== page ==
Cefditoren - oral
Cefditoren - oral
Cefditoren is used to treat a wide variety of bacterial infections. This medication belongs to a class of drugs known as cephalosporin antibiotics. It works by stopping the growth of bacteria.
This antibiotic treats only bacterial infections. It will not work for viral infections (such as common cold, flu). Using any antibiotic when it is not needed can cause it to not work for future infections.
Take this medication by mouth as directed by your doctor, usually twice daily (every 12 hours) with a meal. The dosage is based on your medical condition and response to treatment.
For the best effect, take this antibiotic at evenly spaced times. To help you remember, take this medication at the same time(s) every day.
Continue to take this medication until the full prescribed amount is finished, even if symptoms disappear after a few days. Stopping the medication too early may result in a return of the infection.
This medication is not recommended for longer use (over several months) because of the increased risk of side effects.
Tell your doctor if your condition lasts or gets worse.
Diarrhea, nausea, vomiting, or headache may occur. If any of these effects last or get worse, tell your doctor or pharmacist promptly.
Tell your doctor right away if you have any serious side effects, including:
This medication may rarely cause a severe intestinal condition (Clostridium difficile-associated diarrhea) due to a type of resistant bacteria. This condition may occur during treatment or weeks to months after treatment has stopped. Tell your doctor right away if you develop:
Do not use anti-diarrhea or opioid medications if you have any of these symptoms because these products may make them worse.
Use of this medication for prolonged or repeated periods may result in oral thrush or a new yeast infection. Contact your doctor if you notice white patches in your mouth, a change in vaginal discharge, or other new symptoms.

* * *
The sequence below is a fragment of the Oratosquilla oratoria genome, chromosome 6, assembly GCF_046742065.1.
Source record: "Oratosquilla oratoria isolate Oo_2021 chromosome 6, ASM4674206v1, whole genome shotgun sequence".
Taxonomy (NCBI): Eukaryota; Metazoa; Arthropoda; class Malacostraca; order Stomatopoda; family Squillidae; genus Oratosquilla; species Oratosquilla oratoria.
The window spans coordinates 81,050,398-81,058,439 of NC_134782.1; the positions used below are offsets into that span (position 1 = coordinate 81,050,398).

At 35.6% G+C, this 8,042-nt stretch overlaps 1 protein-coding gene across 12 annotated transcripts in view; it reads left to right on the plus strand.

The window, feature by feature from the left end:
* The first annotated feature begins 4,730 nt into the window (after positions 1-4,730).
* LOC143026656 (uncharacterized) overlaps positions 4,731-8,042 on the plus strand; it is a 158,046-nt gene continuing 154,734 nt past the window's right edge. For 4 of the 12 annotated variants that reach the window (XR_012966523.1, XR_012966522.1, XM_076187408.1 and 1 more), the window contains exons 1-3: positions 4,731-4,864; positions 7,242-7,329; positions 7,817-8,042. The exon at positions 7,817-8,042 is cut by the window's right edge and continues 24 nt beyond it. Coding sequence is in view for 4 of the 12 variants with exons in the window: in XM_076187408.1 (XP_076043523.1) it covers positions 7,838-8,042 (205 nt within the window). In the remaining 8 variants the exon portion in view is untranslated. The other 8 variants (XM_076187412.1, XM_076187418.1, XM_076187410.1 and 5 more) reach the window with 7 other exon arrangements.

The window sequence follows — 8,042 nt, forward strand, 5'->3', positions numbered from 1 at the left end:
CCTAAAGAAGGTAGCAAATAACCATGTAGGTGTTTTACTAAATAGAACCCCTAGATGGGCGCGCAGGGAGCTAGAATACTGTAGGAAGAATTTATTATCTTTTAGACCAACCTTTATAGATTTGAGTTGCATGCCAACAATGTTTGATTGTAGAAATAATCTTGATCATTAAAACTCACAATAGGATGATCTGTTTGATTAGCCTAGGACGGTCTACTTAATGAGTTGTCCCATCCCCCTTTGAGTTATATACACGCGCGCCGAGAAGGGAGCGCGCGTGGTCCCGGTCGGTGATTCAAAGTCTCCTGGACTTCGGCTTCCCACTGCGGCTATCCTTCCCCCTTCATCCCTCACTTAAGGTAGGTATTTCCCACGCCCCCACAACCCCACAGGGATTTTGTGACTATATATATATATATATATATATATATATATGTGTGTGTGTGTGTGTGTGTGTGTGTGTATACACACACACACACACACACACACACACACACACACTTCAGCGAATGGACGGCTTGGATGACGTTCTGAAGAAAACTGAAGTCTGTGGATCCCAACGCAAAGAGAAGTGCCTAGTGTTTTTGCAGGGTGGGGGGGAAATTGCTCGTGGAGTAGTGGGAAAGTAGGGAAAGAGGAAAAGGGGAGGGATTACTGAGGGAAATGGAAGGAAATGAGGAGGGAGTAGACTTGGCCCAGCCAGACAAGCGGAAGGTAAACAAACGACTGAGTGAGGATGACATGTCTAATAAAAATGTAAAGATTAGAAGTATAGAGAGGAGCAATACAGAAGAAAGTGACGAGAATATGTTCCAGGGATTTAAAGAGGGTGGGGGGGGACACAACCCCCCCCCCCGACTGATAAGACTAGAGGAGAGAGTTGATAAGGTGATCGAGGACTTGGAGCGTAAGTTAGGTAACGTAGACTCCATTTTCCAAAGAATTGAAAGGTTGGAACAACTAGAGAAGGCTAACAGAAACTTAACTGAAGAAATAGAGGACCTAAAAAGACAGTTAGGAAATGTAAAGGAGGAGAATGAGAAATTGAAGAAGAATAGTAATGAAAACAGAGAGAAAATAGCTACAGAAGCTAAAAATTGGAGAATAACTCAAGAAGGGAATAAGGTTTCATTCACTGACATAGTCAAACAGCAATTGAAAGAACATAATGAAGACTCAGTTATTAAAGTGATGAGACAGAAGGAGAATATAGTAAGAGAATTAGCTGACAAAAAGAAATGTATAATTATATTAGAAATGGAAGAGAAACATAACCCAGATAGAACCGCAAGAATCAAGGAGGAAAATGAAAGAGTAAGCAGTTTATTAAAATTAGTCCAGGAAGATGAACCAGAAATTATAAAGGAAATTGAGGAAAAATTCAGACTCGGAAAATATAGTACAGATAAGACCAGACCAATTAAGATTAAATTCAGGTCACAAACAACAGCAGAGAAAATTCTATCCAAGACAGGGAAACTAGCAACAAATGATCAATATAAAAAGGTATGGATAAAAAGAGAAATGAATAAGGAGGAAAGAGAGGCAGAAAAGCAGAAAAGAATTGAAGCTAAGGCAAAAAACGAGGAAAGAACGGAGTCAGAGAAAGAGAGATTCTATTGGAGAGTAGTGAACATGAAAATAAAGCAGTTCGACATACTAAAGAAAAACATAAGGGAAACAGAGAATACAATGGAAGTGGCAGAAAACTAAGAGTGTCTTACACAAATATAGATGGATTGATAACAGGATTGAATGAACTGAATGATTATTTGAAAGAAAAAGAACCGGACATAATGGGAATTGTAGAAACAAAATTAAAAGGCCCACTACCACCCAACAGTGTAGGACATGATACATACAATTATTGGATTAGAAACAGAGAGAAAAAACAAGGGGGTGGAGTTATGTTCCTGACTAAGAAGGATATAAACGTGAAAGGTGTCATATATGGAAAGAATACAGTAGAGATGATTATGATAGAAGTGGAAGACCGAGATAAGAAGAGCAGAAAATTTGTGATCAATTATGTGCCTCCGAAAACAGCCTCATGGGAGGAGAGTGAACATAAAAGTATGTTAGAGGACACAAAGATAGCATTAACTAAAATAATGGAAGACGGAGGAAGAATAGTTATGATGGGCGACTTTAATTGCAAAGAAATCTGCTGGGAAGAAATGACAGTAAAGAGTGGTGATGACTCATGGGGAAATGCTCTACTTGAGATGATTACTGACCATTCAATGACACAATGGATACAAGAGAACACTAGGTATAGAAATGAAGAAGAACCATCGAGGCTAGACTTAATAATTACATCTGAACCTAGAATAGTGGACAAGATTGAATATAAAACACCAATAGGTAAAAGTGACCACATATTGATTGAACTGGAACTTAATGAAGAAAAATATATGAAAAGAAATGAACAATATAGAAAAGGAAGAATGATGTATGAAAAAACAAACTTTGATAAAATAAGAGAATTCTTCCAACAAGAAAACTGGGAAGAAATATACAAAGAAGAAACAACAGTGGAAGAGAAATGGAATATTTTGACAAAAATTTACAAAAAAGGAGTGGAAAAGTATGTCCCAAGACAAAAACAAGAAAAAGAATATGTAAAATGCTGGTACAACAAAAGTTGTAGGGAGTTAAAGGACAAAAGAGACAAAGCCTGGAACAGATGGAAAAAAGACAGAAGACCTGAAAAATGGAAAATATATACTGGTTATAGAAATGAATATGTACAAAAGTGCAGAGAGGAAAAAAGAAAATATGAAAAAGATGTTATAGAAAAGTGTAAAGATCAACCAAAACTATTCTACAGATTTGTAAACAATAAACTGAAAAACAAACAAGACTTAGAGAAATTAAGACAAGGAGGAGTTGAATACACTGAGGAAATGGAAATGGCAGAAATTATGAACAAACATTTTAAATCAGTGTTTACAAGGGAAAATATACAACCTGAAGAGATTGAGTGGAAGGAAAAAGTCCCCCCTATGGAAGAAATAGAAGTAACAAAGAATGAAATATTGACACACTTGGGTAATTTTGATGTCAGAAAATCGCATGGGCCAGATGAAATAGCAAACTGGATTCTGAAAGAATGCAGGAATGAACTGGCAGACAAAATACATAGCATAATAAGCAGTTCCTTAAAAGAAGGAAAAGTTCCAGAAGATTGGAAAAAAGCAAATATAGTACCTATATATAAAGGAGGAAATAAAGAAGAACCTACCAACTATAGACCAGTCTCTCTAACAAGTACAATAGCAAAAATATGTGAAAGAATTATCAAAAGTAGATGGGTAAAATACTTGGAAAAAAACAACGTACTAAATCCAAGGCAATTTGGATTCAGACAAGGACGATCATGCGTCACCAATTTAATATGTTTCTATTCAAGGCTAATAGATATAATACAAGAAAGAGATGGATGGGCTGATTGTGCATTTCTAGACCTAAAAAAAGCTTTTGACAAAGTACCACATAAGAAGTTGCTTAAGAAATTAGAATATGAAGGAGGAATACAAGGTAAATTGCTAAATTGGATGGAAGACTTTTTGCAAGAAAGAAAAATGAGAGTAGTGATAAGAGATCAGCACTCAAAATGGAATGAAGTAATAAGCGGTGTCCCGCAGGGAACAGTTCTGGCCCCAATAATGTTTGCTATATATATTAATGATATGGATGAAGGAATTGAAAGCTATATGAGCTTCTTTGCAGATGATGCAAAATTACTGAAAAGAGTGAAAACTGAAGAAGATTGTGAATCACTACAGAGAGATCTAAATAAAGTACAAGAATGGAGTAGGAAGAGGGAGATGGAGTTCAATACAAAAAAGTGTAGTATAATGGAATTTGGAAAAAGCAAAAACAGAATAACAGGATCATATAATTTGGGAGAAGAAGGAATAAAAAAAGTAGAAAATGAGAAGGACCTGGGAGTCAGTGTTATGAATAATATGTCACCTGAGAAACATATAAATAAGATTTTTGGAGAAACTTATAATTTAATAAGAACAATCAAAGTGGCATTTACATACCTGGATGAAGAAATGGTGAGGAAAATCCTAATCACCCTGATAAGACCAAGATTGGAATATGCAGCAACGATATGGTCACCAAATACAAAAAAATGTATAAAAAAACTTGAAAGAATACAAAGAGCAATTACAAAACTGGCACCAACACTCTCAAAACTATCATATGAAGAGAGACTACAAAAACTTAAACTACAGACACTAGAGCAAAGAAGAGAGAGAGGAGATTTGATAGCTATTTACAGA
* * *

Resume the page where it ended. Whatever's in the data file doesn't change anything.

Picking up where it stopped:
In the US -
Before taking cefditoren, tell your doctor or pharmacist if you are allergic to it; or to other antibiotics (such as penicillins, other cephalosporins); or if you have any other allergies. This product may contain inactive ingredients (such as milk protein), which can cause allergic reactions or other problems. Talk to your pharmacist for more details.
Before using this medication, tell your doctor or pharmacist your medical history, especially of:
Cefditoren may cause live bacterial vaccines (such as typhoid vaccine) to not work as well. Do not have any immunizations/vaccinations while using this medication unless your doctor tells you to.
During pregnancy, this medication should be used only when clearly needed. Discuss the risks and benefits with your doctor.
It is unknown if this drug passes into breast milk. Consult your doctor before breast-feeding.
Some products that may interact with this drug are:
Although most antibiotics are unlikely to affect hormonal birth control such as pills, patch, or ring, a few antibiotics (such as rifampin, rifabutin) can decrease their effectiveness. This could result in pregnancy. If you use hormonal birth control, ask your doctor or pharmacist for more details.
This medication may interfere with certain lab tests (such as Coombs' test, certain urine glucose tests), possibly causing false test results. Make sure lab personnel and all your doctors know you use this drug.
If someone has overdosed and has serious symptoms such as passing out or trouble breathing, call 911. Otherwise, call a poison control center right away. US residents can call their local poison control center at 1-800-222-1222. Canada residents can call a provincial poison control center. Symptoms of overdose may include: seizures.
Do not share this medication with others.
This medication has been prescribed for your current condition only. Do not use it later for another infection unless your doctor tells you to.
If you miss a dose, take it as soon as you remember. If it is near the time of the next dose, skip the missed dose. Take your next dose at the regular time. Do not double the dose to catch up.
Information last revised May 2018.
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